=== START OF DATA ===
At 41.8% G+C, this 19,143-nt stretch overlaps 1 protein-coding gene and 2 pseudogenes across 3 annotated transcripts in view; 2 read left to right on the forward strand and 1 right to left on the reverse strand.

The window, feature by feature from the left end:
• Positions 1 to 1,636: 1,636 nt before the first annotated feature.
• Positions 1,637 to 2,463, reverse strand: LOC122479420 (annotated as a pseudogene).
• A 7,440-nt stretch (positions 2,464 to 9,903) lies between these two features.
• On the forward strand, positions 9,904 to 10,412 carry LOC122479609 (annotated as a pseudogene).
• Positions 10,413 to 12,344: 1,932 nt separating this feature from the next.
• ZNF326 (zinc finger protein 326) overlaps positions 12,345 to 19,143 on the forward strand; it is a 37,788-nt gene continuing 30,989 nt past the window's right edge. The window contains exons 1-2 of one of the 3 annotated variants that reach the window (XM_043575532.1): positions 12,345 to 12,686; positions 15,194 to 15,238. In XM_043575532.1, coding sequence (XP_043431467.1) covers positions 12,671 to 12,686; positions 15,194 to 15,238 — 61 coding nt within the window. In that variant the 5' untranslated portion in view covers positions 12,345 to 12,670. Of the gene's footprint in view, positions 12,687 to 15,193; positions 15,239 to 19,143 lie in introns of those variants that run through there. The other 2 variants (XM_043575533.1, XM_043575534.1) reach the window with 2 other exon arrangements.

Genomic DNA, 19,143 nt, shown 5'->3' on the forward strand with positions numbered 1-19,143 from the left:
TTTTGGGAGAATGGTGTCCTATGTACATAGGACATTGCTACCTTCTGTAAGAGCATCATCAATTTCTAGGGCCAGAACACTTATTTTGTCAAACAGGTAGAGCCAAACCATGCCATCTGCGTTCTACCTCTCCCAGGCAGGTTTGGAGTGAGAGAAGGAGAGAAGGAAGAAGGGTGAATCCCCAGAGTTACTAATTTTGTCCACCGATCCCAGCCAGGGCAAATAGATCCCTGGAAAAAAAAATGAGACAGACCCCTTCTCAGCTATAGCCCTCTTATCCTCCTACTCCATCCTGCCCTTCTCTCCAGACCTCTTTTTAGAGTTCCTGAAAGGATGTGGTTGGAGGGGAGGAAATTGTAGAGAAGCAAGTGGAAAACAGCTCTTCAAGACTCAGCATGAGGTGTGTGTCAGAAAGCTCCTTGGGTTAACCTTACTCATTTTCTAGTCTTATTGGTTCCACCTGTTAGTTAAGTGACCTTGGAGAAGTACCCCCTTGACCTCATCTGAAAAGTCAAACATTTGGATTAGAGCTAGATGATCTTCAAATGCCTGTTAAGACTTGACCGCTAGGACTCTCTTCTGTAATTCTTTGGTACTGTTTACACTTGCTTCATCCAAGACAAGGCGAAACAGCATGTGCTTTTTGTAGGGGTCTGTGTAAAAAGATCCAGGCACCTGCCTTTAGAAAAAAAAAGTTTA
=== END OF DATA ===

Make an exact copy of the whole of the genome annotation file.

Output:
At 41.8% G+C, this 19,143-nt stretch overlaps 1 protein-coding gene and 2 pseudogenes across 3 annotated transcripts in view; 2 read left to right on the forward strand and 1 right to left on the reverse strand.

The window, feature by feature from the left end:
• Positions 1 to 1,636: 1,636 nt before the first annotated feature.
• Positions 1,637 to 2,463, reverse strand: LOC122479420 (annotated as a pseudogene).
• A 7,440-nt stretch (positions 2,464 to 9,903) lies between these two features.
• On the forward strand, positions 9,904 to 10,412 carry LOC122479609 (annotated as a pseudogene).
• Positions 10,413 to 12,344: 1,932 nt separating this feature from the next.
• ZNF326 (zinc finger protein 326) overlaps positions 12,345 to 19,143 on the forward strand; it is a 37,788-nt gene continuing 30,989 nt past the window's right edge. The window contains exons 1-2 of one of the 3 annotated variants that reach the window (XM_043575532.1): positions 12,345 to 12,686; positions 15,194 to 15,238. In XM_043575532.1, coding sequence (XP_043431467.1) covers positions 12,671 to 12,686; positions 15,194 to 15,238 — 61 coding nt within the window. In that variant the 5' untranslated portion in view covers positions 12,345 to 12,670. Of the gene's footprint in view, positions 12,687 to 15,193; positions 15,239 to 19,143 lie in introns of those variants that run through there. The other 2 variants (XM_043575533.1, XM_043575534.1) reach the window with 2 other exon arrangements.

Genomic DNA, 19,143 nt, shown 5'->3' on the forward strand with positions numbered 1-19,143 from the left:
TTTTGGGAGAATGGTGTCCTATGTACATAGGACATTGCTACCTTCTGTAAGAGCATCATCAATTTCTAGGGCCAGAACACTTATTTTGTCAAACAGGTAGAGCCAAACCATGCCATCTGCGTTCTACCTCTCCCAGGCAGGTTTGGAGTGAGAGAAGGAGAGAAGGAAGAAGGGTGAATCCCCAGAGTTACTAATTTTGTCCACCGATCCCAGCCAGGGCAAATAGATCCCTGGAAAAAAAAATGAGACAGACCCCTTCTCAGCTATAGCCCTCTTATCCTCCTACTCCATCCTGCCCTTCTCTCCAGACCTCTTTTTAGAGTTCCTGAAAGGATGTGGTTGGAGGGGAGGAAATTGTAGAGAAGCAAGTGGAAAACAGCTCTTCAAGACTCAGCATGAGGTGTGTGTCAGAAAGCTCCTTGGGTTAACCTTACTCATTTTCTAGTCTTATTGGTTCCACCTGTTAGTTAAGTGACCTTGGAGAAGTACCCCCTTGACCTCATCTGAAAAGTCAAACATTTGGATTAGAGCTAGATGATCTTCAAATGCCTGTTAAGACTTGACCGCTAGGACTCTCTTCTGTAATTCTTTGGTACTGTTTACACTTGCTTCATCCAAGACAAGGCGAAACAGCATGTGCTTTTTGTAGGGGTCTGTGTAAAAAGATCCAGGCACCTGCCTTTAGAAAAAAAAAGTTTA